An installment in Chris Offutt’s Omnivore column, Cooking with Chris.  Magic and cooking are based on the same principles of transformation, cutting and restoring, vanishing and reappearing. A blue handkerchief suddenly becomes red! A woman sawn in half returns intact! A… by Chris Offutt | Jun, 2017

A story from our 2001 Southern Music issue. I first heard Charley Patton thirty years ago, on a two-LP compilation called The Story of the Blues, which I won in a contest. My adolescent ear was immediately sucked in by… by Tom Piazza | Jul, 2001

 A Letter from the Editor, Summer 2017. For the second year in a row, our summer issue contains a special section of Southern Journeys. In typical Oxford American fashion, these five journeys aren’t your average trip itineraries or travel guides, though we… by Eliza Borné | Jun, 2017

We wore cowboy boots and Wrangler jeans hitched around our skinny waists with braided belts and rodeo belt buckles and fought with other aspiring tough boys who called themselves cholos. No doubt I was getting a reputation around town as… by Roger D. Hodge | Jun, 2017

A short story from our Summer 2017 issue.  I opened my eyes and looked at the patient. Her eyes were open, too, wide and lively against the tautness of her face. They were the same eyes of my aunt Lydia… by Gothataone Moeng | Jun, 2017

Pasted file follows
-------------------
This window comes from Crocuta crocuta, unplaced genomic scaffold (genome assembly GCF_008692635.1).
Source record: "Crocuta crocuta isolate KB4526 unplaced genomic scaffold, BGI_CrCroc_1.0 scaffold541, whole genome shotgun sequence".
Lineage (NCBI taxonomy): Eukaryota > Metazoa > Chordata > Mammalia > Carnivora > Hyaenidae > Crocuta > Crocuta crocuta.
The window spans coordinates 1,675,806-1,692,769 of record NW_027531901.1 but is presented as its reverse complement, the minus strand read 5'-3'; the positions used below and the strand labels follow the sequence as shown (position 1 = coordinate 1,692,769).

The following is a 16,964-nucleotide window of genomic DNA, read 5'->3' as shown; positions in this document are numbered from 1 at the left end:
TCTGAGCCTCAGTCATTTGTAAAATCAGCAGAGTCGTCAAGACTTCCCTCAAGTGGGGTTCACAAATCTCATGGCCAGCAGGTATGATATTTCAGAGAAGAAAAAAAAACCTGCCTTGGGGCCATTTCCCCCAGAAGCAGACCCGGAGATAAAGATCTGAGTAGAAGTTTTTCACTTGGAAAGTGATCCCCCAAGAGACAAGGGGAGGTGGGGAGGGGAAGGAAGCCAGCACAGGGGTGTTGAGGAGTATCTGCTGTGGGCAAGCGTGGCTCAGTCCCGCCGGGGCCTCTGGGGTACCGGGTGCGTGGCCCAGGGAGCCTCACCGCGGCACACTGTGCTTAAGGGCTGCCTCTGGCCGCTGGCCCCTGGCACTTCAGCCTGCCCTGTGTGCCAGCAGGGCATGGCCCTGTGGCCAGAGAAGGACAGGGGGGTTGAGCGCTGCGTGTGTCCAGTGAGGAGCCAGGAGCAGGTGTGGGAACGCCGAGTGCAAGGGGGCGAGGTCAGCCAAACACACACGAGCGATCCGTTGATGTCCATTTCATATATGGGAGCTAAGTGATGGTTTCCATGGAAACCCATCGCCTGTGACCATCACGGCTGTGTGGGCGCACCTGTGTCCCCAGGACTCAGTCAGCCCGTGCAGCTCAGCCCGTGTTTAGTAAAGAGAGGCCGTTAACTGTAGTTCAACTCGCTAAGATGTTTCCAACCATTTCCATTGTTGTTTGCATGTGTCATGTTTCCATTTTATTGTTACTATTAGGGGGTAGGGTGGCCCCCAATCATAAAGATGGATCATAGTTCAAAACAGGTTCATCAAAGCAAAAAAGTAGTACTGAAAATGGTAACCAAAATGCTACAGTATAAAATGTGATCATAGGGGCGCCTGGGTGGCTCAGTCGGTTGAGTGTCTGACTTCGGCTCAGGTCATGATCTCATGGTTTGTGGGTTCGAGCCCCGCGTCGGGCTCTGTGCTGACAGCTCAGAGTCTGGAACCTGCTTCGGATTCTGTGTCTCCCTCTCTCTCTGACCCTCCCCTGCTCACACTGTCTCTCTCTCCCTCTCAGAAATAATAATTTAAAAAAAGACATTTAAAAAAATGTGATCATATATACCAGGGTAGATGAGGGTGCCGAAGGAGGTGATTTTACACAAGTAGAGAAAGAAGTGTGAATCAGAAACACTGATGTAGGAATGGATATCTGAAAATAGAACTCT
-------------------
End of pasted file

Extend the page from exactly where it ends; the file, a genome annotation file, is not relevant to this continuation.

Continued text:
An installment in our weekly story series, The By and By.  As soon as we entered the town, a warren of stone houses perched on a ridge, maybe home to five hundred, I got the feeling of something vaguely sinister… by Matthew Neill Null | Jul, 2017

A Southern Journey from the Summer 2017 issue.  Well, then, this is what I am: adopted Southerner; no longer a part of the church in which I was raised, but still Protestant, albeit an increasingly reluctant one; saddened by what… by Jamie Quatro | Jun, 2017

Photographs from the Summer 2017 issue by Johanne Rahaman with an introduction by Sarah Stacke. Built in the early 1940s, Blodgett Homes is a 654-unit public housing complex. According to Cherlise, who was born in 1982, the community there used… by Sarah Stacke and Johanne Rahaman | Jun, 2017

A classic John T. Edge column from the OA archive.  One of the only places the Allman Brothers really felt at home was at Mama Louise Hudson’s soul food restaurant in Macon, Georgia. by John T. Edge | Jun, 2017

Kelly Kristin Jones

Kelly Kristin Jones is an Atlanta-based visual artist. Her awards include the Forward Arts Foundation Emerging Artist Award, the MINT Gallery Leap Year Artist Award, and the Union League and Civic Prize. Jones received her MFA from the School of the Art Institute of Chicago and is currently an artist in residence at the Atlanta Contemporary.

July 05, 2016

Atlanta, a city that destroys to build anew, forces a continually reconsidered identity.